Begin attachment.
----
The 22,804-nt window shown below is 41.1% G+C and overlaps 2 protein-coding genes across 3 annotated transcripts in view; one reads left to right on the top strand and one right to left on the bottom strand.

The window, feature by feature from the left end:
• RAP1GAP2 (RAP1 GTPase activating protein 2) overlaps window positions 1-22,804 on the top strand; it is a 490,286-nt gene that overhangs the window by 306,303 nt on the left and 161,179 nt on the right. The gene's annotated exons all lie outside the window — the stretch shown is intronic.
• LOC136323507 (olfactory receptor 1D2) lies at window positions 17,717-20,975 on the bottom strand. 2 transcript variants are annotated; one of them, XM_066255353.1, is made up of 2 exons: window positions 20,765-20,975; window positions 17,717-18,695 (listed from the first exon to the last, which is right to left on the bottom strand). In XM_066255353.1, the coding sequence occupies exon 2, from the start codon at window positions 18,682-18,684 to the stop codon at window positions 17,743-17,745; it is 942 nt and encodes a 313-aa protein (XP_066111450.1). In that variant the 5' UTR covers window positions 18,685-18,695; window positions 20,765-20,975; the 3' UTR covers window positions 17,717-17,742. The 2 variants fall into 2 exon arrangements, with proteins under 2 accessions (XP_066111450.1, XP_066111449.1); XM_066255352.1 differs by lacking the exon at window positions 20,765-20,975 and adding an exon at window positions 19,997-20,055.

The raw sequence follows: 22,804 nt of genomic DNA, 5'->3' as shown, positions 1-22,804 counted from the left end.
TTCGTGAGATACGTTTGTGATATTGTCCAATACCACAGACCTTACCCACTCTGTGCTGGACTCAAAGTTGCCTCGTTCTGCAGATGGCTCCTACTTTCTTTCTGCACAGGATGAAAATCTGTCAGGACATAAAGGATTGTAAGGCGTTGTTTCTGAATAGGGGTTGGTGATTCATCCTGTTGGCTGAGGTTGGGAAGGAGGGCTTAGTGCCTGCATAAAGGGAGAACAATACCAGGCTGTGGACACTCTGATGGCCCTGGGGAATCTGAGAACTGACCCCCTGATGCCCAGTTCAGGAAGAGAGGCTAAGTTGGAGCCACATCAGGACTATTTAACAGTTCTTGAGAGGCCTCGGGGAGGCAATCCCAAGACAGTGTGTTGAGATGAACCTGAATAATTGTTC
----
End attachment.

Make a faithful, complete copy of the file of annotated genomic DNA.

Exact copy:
The 22,804-nt window shown below is 41.1% G+C and overlaps 2 protein-coding genes across 3 annotated transcripts in view; one reads left to right on the top strand and one right to left on the bottom strand.

The window, feature by feature from the left end:
• RAP1GAP2 (RAP1 GTPase activating protein 2) overlaps window positions 1-22,804 on the top strand; it is a 490,286-nt gene that overhangs the window by 306,303 nt on the left and 161,179 nt on the right. The gene's annotated exons all lie outside the window — the stretch shown is intronic.
• LOC136323507 (olfactory receptor 1D2) lies at window positions 17,717-20,975 on the bottom strand. 2 transcript variants are annotated; one of them, XM_066255353.1, is made up of 2 exons: window positions 20,765-20,975; window positions 17,717-18,695 (listed from the first exon to the last, which is right to left on the bottom strand). In XM_066255353.1, the coding sequence occupies exon 2, from the start codon at window positions 18,682-18,684 to the stop codon at window positions 17,743-17,745; it is 942 nt and encodes a 313-aa protein (XP_066111450.1). In that variant the 5' UTR covers window positions 18,685-18,695; window positions 20,765-20,975; the 3' UTR covers window positions 17,717-17,742. The 2 variants fall into 2 exon arrangements, with proteins under 2 accessions (XP_066111450.1, XP_066111449.1); XM_066255352.1 differs by lacking the exon at window positions 20,765-20,975 and adding an exon at window positions 19,997-20,055.

The raw sequence follows: 22,804 nt of genomic DNA, 5'->3' as shown, positions 1-22,804 counted from the left end.
TTCGTGAGATACGTTTGTGATATTGTCCAATACCACAGACCTTACCCACTCTGTGCTGGACTCAAAGTTGCCTCGTTCTGCAGATGGCTCCTACTTTCTTTCTGCACAGGATGAAAATCTGTCAGGACATAAAGGATTGTAAGGCGTTGTTTCTGAATAGGGGTTGGTGATTCATCCTGTTGGCTGAGGTTGGGAAGGAGGGCTTAGTGCCTGCATAAAGGGAGAACAATACCAGGCTGTGGACACTCTGATGGCCCTGGGGAATCTGAGAACTGACCCCCTGATGCCCAGTTCAGGAAGAGAGGCTAAGTTGGAGCCACATCAGGACTATTTAACAGTTCTTGAGAGGCCTCGGGGAGGCAATCCCAAGACAGTGTGTTGAGATGAACCTGAATAATTGTTC